Alaska is a place with spectacular landscapes and a very rugged orography. An ideal place for lovers of hiking and mountaineering.
Plus, there's a place in Alaska that may pique the interest of aviation fans. It is popularly known as the Bomber Glacier, because a Boeing TB-29 Superfortress training plane crashed there on November 15, 1957. The plane was a derivative of the famous bomber model that dropped the atomic bombs on Japan during World War II. His registration number was 44-70039, and it belonged to the 5040th Radar Evaluation Squadron of the United States Air Force, based at Elmendorf AFB in Anchorage.
The plane had 10 crew members on board and was doing a radar calibration training mission. Due to bad weather, the plane was diverted from its route and ended up crashing on an unnamed glacier in the Talkeetna Mountains, in southern Alaska, at an elevation of 1,700 meters. As a result of the accident, six of the crew died, and the other four were injured. At present the remains of the plane are still there, due to the difficulty of removing them from such a remote place. Last summer, the channel Outdoor Boys posted a video in which a mountaineer climbs the glacier in search of the remains of that crashed plane:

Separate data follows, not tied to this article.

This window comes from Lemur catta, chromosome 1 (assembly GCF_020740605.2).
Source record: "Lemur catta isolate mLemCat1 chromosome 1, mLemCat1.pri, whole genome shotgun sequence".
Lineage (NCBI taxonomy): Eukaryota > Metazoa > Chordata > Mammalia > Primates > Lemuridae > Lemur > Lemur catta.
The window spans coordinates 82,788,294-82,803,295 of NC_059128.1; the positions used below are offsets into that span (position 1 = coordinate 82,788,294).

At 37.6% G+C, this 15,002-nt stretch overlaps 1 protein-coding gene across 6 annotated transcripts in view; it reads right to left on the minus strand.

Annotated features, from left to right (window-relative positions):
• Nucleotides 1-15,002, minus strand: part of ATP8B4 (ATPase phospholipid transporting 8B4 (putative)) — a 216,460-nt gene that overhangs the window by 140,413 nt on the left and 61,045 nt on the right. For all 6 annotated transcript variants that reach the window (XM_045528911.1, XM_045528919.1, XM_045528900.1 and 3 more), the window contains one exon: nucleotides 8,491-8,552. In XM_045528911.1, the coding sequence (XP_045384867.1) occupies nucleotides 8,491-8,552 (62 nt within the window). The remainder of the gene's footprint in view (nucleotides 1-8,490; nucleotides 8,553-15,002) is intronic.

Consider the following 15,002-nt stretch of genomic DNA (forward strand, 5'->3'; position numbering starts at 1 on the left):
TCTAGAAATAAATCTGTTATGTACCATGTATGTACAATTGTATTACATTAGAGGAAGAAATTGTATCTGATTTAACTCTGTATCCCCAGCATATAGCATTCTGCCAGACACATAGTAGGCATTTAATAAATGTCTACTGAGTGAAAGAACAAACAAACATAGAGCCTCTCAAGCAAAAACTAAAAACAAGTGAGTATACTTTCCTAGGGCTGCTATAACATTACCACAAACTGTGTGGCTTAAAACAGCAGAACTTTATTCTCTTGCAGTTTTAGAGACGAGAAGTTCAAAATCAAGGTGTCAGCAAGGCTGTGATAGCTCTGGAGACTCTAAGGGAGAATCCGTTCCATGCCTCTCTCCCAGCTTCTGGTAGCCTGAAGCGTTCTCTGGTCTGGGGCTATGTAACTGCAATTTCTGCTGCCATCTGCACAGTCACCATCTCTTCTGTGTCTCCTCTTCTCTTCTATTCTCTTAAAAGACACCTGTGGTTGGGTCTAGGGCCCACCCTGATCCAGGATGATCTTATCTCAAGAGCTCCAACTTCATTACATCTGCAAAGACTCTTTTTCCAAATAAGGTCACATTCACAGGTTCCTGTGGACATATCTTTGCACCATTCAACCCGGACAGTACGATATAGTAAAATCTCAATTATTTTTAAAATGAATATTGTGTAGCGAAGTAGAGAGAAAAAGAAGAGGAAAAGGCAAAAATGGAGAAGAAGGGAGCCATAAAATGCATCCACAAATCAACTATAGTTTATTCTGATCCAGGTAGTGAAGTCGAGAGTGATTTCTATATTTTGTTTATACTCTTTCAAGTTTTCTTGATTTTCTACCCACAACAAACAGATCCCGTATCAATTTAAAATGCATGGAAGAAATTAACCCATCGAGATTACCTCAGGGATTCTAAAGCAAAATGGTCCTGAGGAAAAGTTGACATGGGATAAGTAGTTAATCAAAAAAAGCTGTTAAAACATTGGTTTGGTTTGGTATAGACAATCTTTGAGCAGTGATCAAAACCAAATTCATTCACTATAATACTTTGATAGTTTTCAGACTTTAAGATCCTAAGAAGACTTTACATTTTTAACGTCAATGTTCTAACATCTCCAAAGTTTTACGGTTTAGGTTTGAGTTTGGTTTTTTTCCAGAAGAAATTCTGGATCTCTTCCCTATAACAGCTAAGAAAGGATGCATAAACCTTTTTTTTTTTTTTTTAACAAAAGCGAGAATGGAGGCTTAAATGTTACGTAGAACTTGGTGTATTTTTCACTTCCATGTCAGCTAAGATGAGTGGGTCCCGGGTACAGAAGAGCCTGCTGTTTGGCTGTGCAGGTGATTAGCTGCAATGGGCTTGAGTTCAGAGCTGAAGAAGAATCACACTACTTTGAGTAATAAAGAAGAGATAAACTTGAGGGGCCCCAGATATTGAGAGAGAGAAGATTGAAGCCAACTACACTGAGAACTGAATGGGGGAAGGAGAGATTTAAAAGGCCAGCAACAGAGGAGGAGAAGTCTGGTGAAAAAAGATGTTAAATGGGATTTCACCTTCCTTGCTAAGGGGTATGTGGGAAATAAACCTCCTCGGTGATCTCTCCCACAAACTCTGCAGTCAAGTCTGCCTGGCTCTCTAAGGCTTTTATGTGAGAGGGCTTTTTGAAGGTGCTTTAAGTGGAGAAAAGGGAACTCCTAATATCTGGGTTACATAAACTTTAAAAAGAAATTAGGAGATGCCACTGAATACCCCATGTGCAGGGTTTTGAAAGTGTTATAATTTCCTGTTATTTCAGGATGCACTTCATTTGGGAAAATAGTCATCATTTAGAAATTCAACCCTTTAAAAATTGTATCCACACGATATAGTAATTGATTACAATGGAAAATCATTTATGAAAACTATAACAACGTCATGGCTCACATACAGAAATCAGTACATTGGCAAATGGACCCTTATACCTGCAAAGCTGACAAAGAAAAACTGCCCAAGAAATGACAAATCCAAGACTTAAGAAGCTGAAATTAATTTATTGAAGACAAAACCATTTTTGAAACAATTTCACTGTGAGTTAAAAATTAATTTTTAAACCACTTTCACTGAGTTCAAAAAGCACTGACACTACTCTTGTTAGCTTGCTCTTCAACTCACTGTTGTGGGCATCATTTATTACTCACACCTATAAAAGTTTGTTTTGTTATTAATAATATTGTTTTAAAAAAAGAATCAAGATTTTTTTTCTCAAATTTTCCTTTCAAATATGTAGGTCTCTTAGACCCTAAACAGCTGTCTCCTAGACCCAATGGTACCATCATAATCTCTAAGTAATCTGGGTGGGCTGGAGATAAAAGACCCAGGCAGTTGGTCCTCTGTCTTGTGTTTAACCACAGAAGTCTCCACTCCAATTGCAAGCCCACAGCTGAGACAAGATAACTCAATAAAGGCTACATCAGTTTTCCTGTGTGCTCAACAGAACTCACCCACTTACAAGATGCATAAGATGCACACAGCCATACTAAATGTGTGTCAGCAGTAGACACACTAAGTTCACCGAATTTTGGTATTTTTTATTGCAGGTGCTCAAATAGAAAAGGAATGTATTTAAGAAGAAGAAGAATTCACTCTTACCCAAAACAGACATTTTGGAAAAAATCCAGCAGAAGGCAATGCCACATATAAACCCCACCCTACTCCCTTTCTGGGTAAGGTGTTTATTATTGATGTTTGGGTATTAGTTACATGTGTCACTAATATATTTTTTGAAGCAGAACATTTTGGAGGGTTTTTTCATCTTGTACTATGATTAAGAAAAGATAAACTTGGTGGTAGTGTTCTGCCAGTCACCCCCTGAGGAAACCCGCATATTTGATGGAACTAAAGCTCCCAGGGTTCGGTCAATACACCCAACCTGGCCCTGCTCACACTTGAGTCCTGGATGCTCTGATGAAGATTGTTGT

You can see here some screenshots of the video, which includes many spectacular views of that mountainous area of Alaska . Here I focus only on some images of the plane wreckage. Here we see a part of the fuselage.
Another part of the fuselage, with the "U.S. Air Force" lettering still intact and as if the plane had crashed just a few days ago.
One of the plane's four engines, with the propeller blades fully bent.
Two of the wheels of the plane's main landing gear. The good condition of the tires is surprising despite having spent 65 years outdoors.
The plaque placed on the plane's fuselage, in memory of the crew members who died in that accident. They were Major Robert A. Butler, Captain Richard O. Seaman, Captain Erwin Stolfich, Captain Edward A. Valiant, 1st Lt. William J. Schreffler, and Basic Airman James R. Roberson.
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